The Ration Project is two fabulous, smart, funny ladies who have created a one-year adventure in living history. They have dedicated an entire year of their lives to eating ONLY the food rations that would have been available during World War II.
Here’s the rules:
- Each family participating in the project will be issued rations according to time, household size, and assigned location (U.S. or U.K.) and will purchase groceries for one year based on these provisions.
- Items commonly available locally and not subject to rationing (i.e. local fruits and vegetables in season) may be purchased throughout the year in small amounts and in quantity when in season. This includes additional fresh eggs for those with space and knowledge sufficient to raising backyard poultry.
- Each family member has the option to choose one “black market” item that they feel they cannot do without.
They discuss World War II grocery lists, menu plans, and recipes from the home fronts of Great Britain and the United States.
My favorite part of history has always been the everyday realities of people living in a different time. Perhaps that’s why I have been so interested in handcrafts and historical fashion my whole life. So hearing these ladies try to live within the challenges of rationing on what people would have eaten during the war is fascinating. They also open each episode with the historical context of the war. Essentially, each week of their lives, they live with whatever rations were available during one month of the war, and along the way, they infuse the discussions with fun anecdotes as well as profound musings of the realities of war on the home front.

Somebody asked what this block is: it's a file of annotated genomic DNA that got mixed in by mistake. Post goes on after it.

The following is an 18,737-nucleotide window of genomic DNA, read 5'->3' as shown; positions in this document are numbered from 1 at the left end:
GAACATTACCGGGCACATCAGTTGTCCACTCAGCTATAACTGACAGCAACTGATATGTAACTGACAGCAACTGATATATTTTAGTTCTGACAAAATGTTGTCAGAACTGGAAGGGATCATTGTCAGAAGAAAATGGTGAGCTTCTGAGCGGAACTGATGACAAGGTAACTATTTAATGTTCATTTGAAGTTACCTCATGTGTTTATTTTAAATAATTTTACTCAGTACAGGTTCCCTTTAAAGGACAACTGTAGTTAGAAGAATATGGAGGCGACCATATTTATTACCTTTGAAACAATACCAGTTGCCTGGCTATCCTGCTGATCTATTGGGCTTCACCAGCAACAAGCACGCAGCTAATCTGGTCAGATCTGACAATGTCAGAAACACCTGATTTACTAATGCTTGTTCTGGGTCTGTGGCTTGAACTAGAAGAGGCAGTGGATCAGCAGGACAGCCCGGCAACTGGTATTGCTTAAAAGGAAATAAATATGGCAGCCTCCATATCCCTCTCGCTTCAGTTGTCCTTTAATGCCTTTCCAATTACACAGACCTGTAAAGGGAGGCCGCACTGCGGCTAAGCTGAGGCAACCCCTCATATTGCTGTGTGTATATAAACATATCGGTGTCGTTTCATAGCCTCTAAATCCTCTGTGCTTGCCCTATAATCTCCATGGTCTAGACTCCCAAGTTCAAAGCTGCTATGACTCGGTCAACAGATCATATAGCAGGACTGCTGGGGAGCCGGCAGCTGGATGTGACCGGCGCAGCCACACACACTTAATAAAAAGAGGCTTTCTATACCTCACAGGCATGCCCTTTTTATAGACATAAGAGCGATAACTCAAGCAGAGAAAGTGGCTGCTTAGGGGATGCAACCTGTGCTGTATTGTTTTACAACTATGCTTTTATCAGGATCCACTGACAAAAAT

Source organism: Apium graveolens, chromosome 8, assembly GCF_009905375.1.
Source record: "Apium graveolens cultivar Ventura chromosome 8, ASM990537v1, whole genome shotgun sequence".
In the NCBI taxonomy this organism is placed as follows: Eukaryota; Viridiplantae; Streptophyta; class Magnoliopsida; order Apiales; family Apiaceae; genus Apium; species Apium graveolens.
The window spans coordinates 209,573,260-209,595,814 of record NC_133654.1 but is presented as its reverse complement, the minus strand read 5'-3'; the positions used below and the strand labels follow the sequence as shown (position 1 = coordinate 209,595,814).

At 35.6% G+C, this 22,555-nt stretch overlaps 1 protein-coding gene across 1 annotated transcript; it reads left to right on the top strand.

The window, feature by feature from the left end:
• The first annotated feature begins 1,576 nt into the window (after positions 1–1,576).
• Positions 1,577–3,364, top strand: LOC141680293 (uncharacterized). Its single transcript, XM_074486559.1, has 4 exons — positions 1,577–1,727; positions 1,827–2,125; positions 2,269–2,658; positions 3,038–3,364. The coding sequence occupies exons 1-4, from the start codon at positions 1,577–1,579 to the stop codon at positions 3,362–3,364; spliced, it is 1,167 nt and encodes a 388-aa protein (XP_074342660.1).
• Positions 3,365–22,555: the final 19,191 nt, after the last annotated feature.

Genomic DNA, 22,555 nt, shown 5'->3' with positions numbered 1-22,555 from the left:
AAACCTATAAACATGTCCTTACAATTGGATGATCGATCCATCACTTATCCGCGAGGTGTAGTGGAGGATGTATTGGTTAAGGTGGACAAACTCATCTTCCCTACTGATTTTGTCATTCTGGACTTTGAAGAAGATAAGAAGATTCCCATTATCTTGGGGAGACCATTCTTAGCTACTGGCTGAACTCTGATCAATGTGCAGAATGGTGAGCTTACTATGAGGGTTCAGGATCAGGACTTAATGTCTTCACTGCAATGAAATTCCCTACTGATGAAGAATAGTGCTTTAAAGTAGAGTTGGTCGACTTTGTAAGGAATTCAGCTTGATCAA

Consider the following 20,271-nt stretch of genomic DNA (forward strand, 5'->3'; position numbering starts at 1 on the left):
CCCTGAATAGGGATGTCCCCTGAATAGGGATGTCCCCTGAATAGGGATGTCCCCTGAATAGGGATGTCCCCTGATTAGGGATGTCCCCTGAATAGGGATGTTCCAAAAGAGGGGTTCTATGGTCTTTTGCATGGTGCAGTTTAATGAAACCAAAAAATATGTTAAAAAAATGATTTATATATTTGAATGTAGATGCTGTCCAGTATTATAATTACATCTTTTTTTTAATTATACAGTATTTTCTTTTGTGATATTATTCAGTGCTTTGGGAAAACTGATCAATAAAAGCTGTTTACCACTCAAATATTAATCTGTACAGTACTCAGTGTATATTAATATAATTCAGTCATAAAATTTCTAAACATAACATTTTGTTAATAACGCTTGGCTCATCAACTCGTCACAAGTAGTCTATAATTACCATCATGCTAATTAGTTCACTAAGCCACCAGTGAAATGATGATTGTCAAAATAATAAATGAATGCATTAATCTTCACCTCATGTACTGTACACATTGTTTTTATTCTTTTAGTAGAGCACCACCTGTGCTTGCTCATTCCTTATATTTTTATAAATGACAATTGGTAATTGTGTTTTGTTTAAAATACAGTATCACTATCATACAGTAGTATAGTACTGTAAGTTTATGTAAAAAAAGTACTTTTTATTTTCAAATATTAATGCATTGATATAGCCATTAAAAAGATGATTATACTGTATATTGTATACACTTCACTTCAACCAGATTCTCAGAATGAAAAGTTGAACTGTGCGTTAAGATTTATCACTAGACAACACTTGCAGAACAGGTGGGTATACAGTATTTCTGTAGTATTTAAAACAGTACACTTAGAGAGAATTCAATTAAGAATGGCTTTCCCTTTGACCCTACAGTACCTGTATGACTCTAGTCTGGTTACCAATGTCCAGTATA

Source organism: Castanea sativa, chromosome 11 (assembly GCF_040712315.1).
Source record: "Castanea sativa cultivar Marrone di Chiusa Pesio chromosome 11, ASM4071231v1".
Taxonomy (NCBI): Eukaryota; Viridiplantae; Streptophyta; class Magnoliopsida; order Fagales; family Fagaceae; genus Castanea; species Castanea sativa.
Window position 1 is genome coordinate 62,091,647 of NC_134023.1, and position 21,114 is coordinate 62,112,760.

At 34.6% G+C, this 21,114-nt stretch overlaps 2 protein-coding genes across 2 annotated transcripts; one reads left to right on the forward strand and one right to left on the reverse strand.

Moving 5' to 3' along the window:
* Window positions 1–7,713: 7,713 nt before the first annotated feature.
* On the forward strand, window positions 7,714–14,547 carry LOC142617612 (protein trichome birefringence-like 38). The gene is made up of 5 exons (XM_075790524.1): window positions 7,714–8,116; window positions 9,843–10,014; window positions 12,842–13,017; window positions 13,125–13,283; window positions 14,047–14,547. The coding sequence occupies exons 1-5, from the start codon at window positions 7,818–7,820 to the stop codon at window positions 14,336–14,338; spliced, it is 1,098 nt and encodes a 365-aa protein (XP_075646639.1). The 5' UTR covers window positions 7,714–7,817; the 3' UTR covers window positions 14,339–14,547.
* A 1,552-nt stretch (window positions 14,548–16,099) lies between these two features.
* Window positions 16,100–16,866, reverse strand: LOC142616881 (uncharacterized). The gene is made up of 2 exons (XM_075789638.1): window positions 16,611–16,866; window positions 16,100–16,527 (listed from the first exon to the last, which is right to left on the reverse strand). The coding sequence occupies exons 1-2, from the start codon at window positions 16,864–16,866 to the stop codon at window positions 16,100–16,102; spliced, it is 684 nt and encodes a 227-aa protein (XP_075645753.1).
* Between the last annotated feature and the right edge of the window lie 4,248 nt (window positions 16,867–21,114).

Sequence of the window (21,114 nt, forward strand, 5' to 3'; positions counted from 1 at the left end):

Not only have I learned that rationing wasn’t necessarily about reducing the food people ate, but rather, making sure that everyone had enough to eat, but I have become fascinated with the other implications of rationing on everyday life.
One of my favorite anecdotes is due to the unavailability of nylon and silk for stockings, women used eyeliner to draw a line down the back of their legs to mimic the back seam of stockings. I have also read that this was done during the 1920s and 30s when the Great Depression made new stocking an unattainable luxury for many.
They also have “bonus rounds”, where they take on challenges for a week that reflect some of the things people would have dealt with on the home front, such as clothing/cloth rationing, growing your own Victory Gardens, and 1940’s home and beauty routines. I can’t wait to start my own Victory Garden this spring!
If you’re into history on the home front, I have a feeling you’ll be as addicted as I am.